## Models

Computational models in systems biology are built from molecular
interaction networks and rate laws, involving parameters, resulting
in large systems of differential equations. These networks are
foundational for systems medicine. One important problem is that the
statistical estimation of model parameters is computationally
expensive and many parameters are not identifiable from experimental
data. In addition, there is typically a considerable uncertainty
about the exact form of the mathematical model itself.

## Objectives

Parametric uncertainty with potential parameter variations over
several orders of magnitudes leads to severe limitations of
numerical approaches even for rather small and low dimensional
models. Furthermore, existing model inference and analysis methods
suffer from the curse of dimensionality that sets an upper limit of
about ten variables for models to be tractable. Therefore, the
currently prevailing numerical approaches shall be complemented with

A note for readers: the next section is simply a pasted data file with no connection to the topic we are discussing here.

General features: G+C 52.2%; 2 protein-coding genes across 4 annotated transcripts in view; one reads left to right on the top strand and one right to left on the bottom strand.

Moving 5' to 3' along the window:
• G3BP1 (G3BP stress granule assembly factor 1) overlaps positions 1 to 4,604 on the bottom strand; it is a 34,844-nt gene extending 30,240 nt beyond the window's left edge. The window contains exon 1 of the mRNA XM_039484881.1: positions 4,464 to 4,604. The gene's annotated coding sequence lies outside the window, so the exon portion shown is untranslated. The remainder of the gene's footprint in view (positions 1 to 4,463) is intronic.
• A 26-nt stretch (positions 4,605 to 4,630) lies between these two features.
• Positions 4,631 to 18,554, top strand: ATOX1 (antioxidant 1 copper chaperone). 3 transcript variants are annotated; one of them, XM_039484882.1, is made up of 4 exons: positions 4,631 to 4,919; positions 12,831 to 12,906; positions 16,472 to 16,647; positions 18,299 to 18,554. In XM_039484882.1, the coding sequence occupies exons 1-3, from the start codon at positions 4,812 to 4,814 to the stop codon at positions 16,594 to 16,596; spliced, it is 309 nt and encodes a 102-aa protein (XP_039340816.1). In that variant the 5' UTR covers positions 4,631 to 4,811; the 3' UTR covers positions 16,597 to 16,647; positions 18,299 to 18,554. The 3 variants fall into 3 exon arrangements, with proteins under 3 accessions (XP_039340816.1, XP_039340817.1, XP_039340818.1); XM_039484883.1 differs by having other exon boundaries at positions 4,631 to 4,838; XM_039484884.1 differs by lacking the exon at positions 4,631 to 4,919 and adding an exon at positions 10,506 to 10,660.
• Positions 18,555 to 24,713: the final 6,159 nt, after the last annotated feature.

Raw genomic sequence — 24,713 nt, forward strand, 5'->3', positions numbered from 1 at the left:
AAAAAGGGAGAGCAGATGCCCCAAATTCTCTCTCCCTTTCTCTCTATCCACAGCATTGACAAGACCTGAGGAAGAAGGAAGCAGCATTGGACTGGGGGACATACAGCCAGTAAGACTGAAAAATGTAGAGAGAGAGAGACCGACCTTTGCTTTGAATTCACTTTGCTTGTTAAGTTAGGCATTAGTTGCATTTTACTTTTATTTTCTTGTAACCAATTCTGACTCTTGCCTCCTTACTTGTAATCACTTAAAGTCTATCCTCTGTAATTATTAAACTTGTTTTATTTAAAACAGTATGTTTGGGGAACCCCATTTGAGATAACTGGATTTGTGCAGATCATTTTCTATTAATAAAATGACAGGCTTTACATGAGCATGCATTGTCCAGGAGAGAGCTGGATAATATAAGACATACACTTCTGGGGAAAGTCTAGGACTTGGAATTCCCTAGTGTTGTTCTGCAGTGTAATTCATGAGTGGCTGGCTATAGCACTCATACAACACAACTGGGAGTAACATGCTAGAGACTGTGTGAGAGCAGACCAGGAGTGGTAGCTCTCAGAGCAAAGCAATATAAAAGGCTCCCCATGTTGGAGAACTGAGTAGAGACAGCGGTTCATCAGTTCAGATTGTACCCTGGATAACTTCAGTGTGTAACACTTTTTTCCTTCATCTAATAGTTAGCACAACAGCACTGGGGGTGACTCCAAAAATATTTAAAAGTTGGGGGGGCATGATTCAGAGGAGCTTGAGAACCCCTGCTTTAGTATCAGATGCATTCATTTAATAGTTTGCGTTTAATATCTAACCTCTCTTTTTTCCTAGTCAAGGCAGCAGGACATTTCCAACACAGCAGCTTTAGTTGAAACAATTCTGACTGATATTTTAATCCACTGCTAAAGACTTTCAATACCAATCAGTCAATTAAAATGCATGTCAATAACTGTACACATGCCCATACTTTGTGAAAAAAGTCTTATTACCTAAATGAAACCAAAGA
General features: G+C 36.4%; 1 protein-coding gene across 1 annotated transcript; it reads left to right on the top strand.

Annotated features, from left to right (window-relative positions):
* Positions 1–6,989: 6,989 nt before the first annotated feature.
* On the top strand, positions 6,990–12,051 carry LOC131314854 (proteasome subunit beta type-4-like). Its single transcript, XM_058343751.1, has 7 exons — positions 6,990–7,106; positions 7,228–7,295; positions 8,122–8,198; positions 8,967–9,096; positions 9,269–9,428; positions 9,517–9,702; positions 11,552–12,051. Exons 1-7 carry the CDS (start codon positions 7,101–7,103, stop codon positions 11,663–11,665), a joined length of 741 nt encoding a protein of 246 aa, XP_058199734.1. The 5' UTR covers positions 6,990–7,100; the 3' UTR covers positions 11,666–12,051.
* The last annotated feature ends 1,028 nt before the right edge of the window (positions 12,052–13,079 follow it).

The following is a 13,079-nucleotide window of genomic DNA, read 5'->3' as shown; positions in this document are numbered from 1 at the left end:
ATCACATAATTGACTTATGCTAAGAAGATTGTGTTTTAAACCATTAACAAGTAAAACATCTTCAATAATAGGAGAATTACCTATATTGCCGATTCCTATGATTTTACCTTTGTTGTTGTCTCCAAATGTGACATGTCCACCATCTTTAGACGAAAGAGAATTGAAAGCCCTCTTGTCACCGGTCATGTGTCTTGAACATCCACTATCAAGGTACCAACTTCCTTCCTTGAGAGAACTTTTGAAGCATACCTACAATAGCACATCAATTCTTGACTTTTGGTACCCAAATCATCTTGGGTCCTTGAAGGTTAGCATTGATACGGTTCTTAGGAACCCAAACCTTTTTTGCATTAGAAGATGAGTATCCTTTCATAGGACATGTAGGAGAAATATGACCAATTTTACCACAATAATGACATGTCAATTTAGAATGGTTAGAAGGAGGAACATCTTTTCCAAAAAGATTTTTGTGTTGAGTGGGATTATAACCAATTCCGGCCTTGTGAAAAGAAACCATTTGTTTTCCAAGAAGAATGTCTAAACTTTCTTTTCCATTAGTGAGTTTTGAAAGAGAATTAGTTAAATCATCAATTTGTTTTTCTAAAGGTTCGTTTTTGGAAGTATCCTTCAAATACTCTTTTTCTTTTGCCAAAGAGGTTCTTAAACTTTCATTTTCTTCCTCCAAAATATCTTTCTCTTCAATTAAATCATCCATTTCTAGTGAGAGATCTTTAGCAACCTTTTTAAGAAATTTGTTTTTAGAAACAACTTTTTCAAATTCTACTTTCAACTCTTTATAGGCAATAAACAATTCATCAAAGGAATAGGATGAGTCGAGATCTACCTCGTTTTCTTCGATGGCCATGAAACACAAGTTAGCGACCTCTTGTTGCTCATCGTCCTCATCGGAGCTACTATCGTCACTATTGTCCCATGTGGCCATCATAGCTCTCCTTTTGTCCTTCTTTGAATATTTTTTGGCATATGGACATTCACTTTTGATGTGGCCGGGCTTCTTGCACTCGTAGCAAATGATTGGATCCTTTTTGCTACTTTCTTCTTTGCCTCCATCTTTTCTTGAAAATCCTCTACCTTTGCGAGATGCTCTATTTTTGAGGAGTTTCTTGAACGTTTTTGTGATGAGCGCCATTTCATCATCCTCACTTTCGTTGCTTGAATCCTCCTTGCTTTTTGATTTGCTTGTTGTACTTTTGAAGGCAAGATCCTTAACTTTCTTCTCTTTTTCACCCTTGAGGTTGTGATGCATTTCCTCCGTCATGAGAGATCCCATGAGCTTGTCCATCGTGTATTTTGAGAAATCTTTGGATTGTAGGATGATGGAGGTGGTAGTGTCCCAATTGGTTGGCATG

our novel algorithmic symbolic methods aiming at formal deduction of
principle qualitative properties of relevant models.

## Approach

The principle approach of SYMBIONT is to combine symbolic methods
with model reduction methods for the analysis of biological
networks. We propose new methods for symbolic analysis, which
overcome the above mentioned obstacles and therefore can be applied
to large networks. In order to cope more effectively with the
parameter uncertainty problem we impose an entirely new paradigm
replacing thinking about single instances with thinking about orders
of magnitude.

## Methods

Our computational methods are diverse and involve various branches
of mathematics such as tropical geometry, real algebraic geometry,
theories of singular perturbations, invariant manifolds, and
symmetries of differential systems.